White sauce created from scratch is the perfect addition to any pizza get-together. This ordinary creamy pizza sauce is elevated to deliciousness with the addition of roasted garlic and a zesty kick from a lemon.
In the pizza debate, I tend to side with those who like red sauce. The handmade white sauce with creamy garlic is an exception to this rule.
This white sauce is ideal for pizzas and has the same feel as fettuccine Alfredo. Slowly whisking in warmed milk to a flour-and-butter combination, this dish is cooked until thick and then seasoned with roasted garlic cloves and grated Parmesan.
A dash of cayenne pepper adds a touch of spice, while lemon zest, freshly grated and mixed in towards the end, tempers the heavy creaminess of the cheese sauce while bringing forth its own bright notes.
Tips for Making Pizza Sauce at Home
One technique for maintaining the sauce’s silkiness is warming the milk before incorporating it into the roux. Adding the milk to the roux should be done gently, a little at a time, while whisking, to let the flour and butter to absorb as much of the milk as possible.
Cook the sauce over medium to medium-low heat, stirring regularly to prevent burning.
Amounting to around 2 cups, the sauce made from this recipe is sufficient for 6-8 pizzas. (You may always add additional sauce if you like a saucier pie.) In order to have a crispy crust while baking pizza, I normally use just 1/4 to 1/3 cup per 10-inch pizza.
Get in Front
Because of the time required to roast the garlic, this sauce takes around 40 minutes longer to prepare than usual. Make the most of your time by roasting and mashing the garlic a day ahead of time, then storing it in the fridge.
The sauce may be refrigerated for up to a week or frozen for up to a month. For a quick white sauce that doesn’t need any garlic, feel free to omit it.
Change It Up
This sauce is fantastic for experimenting with new flavours:
- Instead of finishing the sauce with Parmesan, try whisking in some Pecorino Romano.
- If you’re seeking to add some funk, crumbled blue cheese or goat cheese would be delicious.
- If you want to go all out, you may replace the shredded lemon zest with black truffle.
The Best Pizza Comes with a Homemade Crust!
On rare occasions, you may feel like throwing caution to the wind and going for broke. What’s the point of stopping at homemade sauce if that’s the case? Homemade pizza dough is simple, cheap, and versatile. Here are some of my go-to dishes for whether I want to eat a lot of carbs or a lot less!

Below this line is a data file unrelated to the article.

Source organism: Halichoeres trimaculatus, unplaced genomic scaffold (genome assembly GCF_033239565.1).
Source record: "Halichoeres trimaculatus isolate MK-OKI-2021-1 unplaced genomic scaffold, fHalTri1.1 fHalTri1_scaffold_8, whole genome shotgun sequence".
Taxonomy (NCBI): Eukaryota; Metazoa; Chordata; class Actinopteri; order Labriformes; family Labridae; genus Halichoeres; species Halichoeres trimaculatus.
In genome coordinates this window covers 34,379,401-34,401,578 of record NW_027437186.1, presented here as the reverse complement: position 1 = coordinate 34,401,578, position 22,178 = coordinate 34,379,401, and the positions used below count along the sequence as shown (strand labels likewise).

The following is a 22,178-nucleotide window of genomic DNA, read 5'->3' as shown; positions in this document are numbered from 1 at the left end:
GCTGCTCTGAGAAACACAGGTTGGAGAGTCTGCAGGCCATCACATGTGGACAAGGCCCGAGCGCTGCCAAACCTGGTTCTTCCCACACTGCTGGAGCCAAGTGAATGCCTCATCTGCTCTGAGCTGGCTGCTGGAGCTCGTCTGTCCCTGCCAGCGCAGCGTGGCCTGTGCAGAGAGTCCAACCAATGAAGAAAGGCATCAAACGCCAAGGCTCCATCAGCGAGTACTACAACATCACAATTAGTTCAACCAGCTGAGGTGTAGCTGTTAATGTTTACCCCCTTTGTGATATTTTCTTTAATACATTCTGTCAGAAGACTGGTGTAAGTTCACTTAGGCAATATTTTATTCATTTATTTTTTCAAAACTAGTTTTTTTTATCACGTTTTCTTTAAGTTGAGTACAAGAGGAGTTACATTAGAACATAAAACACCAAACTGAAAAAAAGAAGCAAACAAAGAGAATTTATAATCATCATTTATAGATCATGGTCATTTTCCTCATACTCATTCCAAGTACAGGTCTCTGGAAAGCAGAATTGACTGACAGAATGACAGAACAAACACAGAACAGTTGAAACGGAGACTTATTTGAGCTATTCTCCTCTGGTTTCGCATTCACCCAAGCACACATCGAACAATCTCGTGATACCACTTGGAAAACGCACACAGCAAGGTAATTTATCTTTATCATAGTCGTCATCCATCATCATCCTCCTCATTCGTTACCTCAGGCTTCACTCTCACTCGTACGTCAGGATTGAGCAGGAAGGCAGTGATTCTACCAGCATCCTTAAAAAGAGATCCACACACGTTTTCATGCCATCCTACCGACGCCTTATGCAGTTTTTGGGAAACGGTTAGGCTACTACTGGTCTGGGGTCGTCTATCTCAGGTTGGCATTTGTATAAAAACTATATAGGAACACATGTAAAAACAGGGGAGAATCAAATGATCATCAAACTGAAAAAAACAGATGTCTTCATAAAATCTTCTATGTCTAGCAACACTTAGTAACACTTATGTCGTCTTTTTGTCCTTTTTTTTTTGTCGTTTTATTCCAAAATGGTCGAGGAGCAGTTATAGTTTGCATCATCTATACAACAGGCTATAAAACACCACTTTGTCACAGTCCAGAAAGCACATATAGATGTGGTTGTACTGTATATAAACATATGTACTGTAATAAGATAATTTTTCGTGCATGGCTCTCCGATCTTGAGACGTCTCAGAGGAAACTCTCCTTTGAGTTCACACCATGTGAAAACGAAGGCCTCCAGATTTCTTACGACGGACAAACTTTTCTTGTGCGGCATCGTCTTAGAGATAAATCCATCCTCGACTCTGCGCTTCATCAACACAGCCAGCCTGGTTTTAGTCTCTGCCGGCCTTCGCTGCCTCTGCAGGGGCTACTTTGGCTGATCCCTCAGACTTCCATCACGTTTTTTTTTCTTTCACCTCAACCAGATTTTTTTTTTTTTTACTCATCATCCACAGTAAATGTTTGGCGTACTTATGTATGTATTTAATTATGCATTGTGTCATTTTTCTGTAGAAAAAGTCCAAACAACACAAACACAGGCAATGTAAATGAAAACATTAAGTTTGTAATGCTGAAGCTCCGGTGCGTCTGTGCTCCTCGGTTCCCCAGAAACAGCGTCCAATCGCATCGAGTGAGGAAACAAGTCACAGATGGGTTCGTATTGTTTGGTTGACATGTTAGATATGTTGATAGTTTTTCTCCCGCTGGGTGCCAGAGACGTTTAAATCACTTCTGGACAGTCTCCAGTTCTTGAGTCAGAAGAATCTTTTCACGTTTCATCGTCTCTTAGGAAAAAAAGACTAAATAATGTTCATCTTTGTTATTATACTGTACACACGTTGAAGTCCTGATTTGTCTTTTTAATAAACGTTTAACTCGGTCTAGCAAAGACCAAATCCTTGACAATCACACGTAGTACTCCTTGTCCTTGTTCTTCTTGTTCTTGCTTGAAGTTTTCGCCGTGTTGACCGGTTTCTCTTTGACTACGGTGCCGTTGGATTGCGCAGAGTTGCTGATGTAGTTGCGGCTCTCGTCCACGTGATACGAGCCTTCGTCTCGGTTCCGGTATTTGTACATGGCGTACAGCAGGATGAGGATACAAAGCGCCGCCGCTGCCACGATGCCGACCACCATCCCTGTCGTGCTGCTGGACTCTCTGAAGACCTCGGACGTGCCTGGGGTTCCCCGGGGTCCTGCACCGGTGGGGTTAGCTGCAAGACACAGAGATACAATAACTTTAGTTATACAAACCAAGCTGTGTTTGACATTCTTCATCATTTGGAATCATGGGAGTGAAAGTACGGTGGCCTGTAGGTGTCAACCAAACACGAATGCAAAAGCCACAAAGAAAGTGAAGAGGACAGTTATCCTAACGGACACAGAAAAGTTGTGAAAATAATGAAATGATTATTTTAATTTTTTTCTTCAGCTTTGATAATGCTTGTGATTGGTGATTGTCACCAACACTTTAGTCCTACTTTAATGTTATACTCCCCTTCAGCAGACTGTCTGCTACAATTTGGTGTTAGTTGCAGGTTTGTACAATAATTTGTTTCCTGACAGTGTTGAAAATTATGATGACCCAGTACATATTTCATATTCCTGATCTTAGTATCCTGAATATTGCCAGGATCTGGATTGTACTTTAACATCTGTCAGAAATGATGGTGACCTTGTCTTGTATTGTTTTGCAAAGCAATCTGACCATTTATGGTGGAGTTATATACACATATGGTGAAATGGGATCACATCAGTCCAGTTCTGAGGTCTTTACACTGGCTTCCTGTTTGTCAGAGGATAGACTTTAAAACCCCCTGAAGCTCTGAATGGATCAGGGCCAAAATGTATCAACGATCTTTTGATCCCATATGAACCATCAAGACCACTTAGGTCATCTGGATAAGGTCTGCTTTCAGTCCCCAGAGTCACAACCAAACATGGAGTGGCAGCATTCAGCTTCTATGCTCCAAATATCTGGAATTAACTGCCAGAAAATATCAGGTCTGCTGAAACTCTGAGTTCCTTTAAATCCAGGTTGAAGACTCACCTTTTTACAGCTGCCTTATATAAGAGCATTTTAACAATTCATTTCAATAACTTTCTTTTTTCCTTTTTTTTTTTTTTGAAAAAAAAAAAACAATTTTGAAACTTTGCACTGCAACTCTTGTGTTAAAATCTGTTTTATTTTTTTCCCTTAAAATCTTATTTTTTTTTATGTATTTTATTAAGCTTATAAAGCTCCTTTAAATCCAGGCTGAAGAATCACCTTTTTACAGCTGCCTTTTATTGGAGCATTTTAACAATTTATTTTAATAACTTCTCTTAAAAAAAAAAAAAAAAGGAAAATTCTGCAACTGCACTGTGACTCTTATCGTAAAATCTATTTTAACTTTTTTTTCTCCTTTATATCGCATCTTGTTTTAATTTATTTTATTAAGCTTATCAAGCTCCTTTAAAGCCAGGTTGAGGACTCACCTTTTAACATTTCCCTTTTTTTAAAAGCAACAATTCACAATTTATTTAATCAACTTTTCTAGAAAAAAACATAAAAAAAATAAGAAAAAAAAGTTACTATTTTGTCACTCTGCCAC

Since this sauce is already rather filling, I like to keep my pizza quite basic, adding just a few handfuls of grated Parmesan and mozzarella and maybe a bit of crushed red pepper flakes. Additional white sauce pizza topping combinations:
- Thin slices of Meyer lemon and shaved asparagus.
- Arugula and prosciutto
- Pistachios with Mortadella, Finely Chopped
- Red onions and roasted broccoli.
- Sauteed wild mushrooms with a pinch of thyme
- Spinach with shredded rotisserie chicken, red bell peppers and a dab of pesto.
Methods for Storing and Freezing Homemade White Sauce
After the sauce has cooled a little, store it in a sealed jar. For best results, cover the sauce with plastic wrap to prevent the skin from developing. Keep chilled for up to a week.
The sauce may be kept for up to a month if frozen. Put it in the fridge/freezer the night before. Warm the sauce in a skillet over low heat without boiling it.
- One Garlic Head
- 2 teaspoons butter
- 4 ounces of cream
- 2 tablespoons butter, unsalted
- The equivalent of a quarter cup of all-purpose flour
- Add cayenne pepper by the pinch, and more to taste
- Add extra kosher salt if desired, starting with 1 teaspoon.
- Grated Parmesan cheese equaling 1/2 cup
- 2-tablespoons of grated lemon peel
1. Place the garlic in the oven to roast:
Turn the oven temperature up to 400 degrees Fahrenheit. Trim the top of the garlic with a sharp knife to expose the cloves while the oven preheats.
Trim the garlic head and place it in the centre of a sheet of aluminium foil. Drizzle the olive oil over the top. Make sure the garlic is completely enclosed in the foil. For approximately 40 minutes, or until the garlic is caramelised and tender enough to be pierced with a paring knife, roast the garlic at 400 degrees Fahrenheit.
2. Roasted garlic is mashed:
When the garlic cloves are cold enough to handle, squeeze them out onto a chopping board. Mash the roasted garlic into a paste using the side of a chef’s knife and a back-and-forth swiping motion. About 1 tablespoon of garlic paste should result.
3. To make mornay sauce, infuse milk with:
Begin by placing a small pot over low heat. Whisk in the garlic paste and milk to remove any clumps and ensure a smooth consistency. Bring to a bare simmer over low heat with the lid ajar on the pot.
After the milk reaches a simmer, remove it from the heat and cover the pan tightly with the lid. It’s cold outside, so make sure you stay warm. Over time, the milk will absorb more of the garlic taste.
4. Preparing the roux:
Spread the butter in a medium saucepan and heat it over medium heat. Flour should be whisked into the melted butter after it has foamed, and then cooked for 2 minutes, or until it is brown and smells nutty.
5. To make mornay sauce, you will need:
Whisk constantly as you add the heated milk flavoured with garlic to the butter and flour. Even if some garlic pieces remain after whisking, the sauce will still taste great.
Slowly bring the sauce to a simmer while keeping a close watch on the pot to ensure it doesn’t burn. Simmer over low heat, stirring occasionally, for 3 minutes, or until thick enough to coat the back of a spoon. Mix in the salt and cayenne pepper.
Take it off the fire and stir in some Parmesan cheese and lemon zest. Try it out and season it to your liking.